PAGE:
Study Guide

A Hologram for the King Guilt and Blame

By Dave Eggers

Guilt and Blame

The questions from those wise-ass students masquerading as earnest young go-getters. Why didn't you anticipate the popularity of BMX bikes? And what about mountain bikes? You got murdered there. Was it a mistake to have shopped out all the labor to China? This coming from kids whose experience with business was summer lawn-cutting. (VI.57.49)

Alan's response to the cheeky MBA students feels hostile, but it's clear that he doesn't have an answer for them—or himself. While he tries to make himself feel better by saying that "hindsight is 20/20," Alan really understands that he's made some dodgy choices in his professional life. And while it's true that the young students are sniping from a place of safety, Alan admits in other places that he has done major damage to himself and the economy with his actions.

"Do you ever feel like you might have done it differently?"

"Me? Personally?"

"Well, whatever part you might have played. Might it have worked out differently? Was there a way Schwinn might have survived?"

Might have. Might have. Alan parsed the words. He would bludgeon the man if he used these words again. (VI. 63-66.51)

In this conversation with Karim, Alan runs up against a familiar question: what was your part in all of this? He wants to beat Karim because he hits a very tender spot. Alan finds himself in a bad situation here. So much of what happened in his past professional life was out of his control—but not all of it. This exchange with the perfect-looking young Karim brings that personal responsibility before his eyes yet again.

Alan drove on.

But Charlie stepped in deeper. He did it slowly. Other neighbors saw him up to his knees, his waist. No one said anything. (VIII.3-4.59)

Alan feels a lot of guilt over his friend Charlie's death. And rightly so, as he simply drove past the man who would drown himself shortly after. As in so many other cases, Alan just can't read the signs. He doesn't understand how dire the situation is until after his opportunity to act has past.

Later the police and firemen said that due to budget cuts, they hadn't been trained for rescues like this. If they went in after him, it would have been a big liability issue. (VIII.6.60)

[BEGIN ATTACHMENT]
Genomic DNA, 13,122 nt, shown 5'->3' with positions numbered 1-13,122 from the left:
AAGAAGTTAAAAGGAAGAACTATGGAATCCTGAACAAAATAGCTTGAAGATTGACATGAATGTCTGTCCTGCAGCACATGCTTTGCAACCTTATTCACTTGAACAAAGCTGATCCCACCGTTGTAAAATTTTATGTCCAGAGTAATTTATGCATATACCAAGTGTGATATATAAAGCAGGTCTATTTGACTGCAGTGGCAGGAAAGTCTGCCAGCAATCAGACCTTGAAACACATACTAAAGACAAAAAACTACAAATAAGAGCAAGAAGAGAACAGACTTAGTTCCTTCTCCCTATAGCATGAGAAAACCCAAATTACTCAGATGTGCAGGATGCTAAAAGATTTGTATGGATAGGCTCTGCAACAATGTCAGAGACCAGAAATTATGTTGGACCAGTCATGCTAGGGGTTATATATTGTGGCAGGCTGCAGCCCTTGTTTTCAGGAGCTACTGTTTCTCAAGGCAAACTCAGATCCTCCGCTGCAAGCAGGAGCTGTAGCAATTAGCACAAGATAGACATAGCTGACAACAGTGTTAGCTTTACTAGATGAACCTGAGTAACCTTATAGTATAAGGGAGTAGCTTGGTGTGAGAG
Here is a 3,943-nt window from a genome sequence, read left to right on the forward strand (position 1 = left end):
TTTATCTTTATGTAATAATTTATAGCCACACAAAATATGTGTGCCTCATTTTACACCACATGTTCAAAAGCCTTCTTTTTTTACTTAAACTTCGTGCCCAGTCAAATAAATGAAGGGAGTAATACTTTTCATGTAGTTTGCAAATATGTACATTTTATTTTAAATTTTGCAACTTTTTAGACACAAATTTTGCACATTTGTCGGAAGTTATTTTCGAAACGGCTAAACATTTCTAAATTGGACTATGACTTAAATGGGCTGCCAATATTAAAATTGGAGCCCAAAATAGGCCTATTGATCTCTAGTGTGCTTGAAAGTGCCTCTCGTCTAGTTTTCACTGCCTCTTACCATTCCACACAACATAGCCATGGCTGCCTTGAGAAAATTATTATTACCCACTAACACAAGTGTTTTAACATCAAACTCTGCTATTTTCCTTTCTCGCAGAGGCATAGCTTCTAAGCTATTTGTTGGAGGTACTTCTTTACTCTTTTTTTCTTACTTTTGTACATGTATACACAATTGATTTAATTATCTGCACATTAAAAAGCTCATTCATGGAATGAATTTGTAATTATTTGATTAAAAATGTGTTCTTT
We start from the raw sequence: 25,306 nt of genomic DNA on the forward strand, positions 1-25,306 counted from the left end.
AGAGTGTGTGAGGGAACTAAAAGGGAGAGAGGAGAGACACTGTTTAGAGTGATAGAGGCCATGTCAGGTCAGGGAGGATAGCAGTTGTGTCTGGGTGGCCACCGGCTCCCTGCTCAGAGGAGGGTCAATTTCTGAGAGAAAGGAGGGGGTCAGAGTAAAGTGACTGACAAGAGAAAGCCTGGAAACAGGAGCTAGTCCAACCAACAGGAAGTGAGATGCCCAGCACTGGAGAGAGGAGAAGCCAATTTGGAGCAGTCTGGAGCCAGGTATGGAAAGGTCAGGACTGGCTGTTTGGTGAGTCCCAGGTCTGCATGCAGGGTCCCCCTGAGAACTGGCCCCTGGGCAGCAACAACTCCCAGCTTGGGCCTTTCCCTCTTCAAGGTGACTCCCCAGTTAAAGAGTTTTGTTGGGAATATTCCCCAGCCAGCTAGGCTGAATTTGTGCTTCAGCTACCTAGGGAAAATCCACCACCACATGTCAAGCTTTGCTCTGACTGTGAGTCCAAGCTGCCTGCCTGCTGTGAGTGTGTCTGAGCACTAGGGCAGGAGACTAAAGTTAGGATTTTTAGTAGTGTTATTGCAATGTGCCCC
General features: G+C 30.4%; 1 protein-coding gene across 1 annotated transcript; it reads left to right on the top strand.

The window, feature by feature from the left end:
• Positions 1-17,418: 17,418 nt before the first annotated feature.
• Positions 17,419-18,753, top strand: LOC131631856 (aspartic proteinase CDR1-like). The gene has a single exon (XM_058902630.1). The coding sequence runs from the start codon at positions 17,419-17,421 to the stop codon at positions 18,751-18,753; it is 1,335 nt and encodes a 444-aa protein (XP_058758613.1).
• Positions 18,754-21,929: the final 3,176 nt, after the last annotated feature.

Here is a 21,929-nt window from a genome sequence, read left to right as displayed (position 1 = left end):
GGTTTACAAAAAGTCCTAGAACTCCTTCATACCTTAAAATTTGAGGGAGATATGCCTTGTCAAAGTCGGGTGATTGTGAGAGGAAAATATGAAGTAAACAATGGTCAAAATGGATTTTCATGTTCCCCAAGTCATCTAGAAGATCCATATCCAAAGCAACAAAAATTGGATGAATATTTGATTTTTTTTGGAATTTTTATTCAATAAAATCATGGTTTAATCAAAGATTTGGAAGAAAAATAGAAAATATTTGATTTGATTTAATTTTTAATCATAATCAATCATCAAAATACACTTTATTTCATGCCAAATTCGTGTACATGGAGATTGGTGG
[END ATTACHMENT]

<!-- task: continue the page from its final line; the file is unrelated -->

Eggers has this way of laying blame and then complicating the story to the point that the truth of the situation feels blurred. Just when we're all set to blame Alan for his blindness to Charlie Fallon's distress, Eggers drops this bomb: Charlie died in front of a whole cadre of people. Economic instability keeps them from saving him at the last moment.

It's Eggers way of saying that most tragedies and disappointments happen for many reasons—but it's also a backhanded way of laying guilt at Alan's feet, since he's one of the agents of economic collapse.

Alan couldn't have it. He had to repair the damage. Alan didn't want to be the only parent. And he worried—or rather he knew—that if Kit could find her mother unworthy, then using the same tools of reassessment, she would find Alan unacceptable, too. (XI.42.76)

Like most parents, Alan feels guilt about his shortcomings as a parent. He feels particularly blameworthy because his daughter Kit has to deal with a mother who simply cannot adult. In his attempts to "help" Kit understand her mother, Alan has ulterior motives. He wants to share to burden of screwing up, but he also wants to keep Kit from going into "rejection mode." He can't bear to lose the only working relationship in his life.

The greatest tragedy about Ruby was that talking about her made him sound like a bastard. She had done him great harm, repeatedly—she'd torn him open, thrown all kinds of terrible ruinous stuff inside him, and then had sewn him back up—but Kit couldn't know that. (XV.28.103)